Questons and Answers

5 comments:

  1. I need to replace a bush on the south side of my home. There are two spirea and one weigela and would like something different. Any suggestions?

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    1. Since you said the shrub will be on the south side of your house, I’ll assume it is a full-sun location. If you’re looking for a shrub that reaches a size in the 3’-5’ range, I’d recommend a dwarf lilac (Syringa spp.), Virginia Sweetspire (Itea virginica), or Knock Out Rose (Rosa x ‘Radrazz’). If you want something that gets a larger, try a Limelight Hydrangea (Hydrangea paniculata ‘Limelight’ – a hydrangea that does well in full sun), Brilliant Red Chokeberry (Aronia arbutifolia ‘Brilliantissima’), or Isanti Redtwig Dogwood (Cornus sericea ‘Isanti’). These are all tough, low-maintenance shrubs that should do well in that location and offer different flower color and seasonal interest than your spirea and weigela. Let me know if you have any other questions.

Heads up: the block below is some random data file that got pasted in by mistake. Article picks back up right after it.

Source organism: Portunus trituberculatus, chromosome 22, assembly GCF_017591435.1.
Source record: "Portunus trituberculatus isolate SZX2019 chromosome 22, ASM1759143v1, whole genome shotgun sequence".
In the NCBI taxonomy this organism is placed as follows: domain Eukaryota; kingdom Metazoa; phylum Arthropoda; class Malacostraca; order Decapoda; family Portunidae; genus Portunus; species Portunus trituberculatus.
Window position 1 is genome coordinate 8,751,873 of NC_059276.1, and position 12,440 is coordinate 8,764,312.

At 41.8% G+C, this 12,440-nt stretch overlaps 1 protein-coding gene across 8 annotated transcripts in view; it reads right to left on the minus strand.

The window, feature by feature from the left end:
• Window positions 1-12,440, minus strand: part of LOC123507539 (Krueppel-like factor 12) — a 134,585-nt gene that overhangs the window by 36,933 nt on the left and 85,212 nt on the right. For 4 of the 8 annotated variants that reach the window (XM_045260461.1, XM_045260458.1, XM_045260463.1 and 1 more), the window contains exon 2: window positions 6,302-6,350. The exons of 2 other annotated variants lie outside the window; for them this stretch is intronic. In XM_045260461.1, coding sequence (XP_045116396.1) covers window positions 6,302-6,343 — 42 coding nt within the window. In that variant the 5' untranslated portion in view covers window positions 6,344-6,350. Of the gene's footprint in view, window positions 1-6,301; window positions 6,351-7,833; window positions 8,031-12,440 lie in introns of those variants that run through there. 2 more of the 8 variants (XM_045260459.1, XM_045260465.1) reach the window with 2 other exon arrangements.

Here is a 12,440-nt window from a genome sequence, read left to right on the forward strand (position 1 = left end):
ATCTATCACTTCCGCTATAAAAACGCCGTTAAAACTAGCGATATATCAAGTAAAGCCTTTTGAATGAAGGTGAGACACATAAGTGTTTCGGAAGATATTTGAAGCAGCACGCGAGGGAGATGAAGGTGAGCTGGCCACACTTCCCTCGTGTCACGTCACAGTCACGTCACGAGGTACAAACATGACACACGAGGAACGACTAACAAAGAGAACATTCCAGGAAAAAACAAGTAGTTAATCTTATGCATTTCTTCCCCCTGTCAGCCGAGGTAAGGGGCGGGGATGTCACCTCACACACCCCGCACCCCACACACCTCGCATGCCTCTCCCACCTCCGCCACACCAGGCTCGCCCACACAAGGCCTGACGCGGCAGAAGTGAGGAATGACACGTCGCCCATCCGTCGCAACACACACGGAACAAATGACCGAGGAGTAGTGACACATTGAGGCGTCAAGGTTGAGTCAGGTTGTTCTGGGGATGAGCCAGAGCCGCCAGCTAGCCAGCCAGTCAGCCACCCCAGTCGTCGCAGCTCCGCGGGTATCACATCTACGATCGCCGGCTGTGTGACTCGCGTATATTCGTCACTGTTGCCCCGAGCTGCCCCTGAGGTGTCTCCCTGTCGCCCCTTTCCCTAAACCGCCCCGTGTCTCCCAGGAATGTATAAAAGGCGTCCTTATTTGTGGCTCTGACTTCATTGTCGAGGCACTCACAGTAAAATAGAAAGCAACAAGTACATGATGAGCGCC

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  2. Hi, Tom - Regarding your article on mulch: You recommend the shredded hardwood mulch in most residential applications for planting beds and I wonder if the same advice applies to the areas around trees, where there are no other plants. If I just want to create a visually pleasing area under a tree, where grass will not grow well, are the nutrients and temperature issues still very important? For example, I'm thinking of using pebbles under a weeping willow tree, with a circular border. Thanks!

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    1. Yes, I especially recommend using hardwood mulch around the base of trees. If you think about trees in a natural wooded habitat, they create their own "mulch" in the form of leaf debris when they lose their leaves every fall. The leaves decay and replenish nutrients, retain moisture, and insulate the root zone from temperature extremes. However, this leaf layer is raked up and removed every fall in most residential applications, which is why providing mulch is so important.
      In your case, the mulch will still cover the area where grass won't grow around the base of your tree, but will also provide more benefits for the tree's health than stone. Visually, the mulch will still create contrast against the surrounding lawn without being over-powering so attention is focused on the real "show" - the tree.

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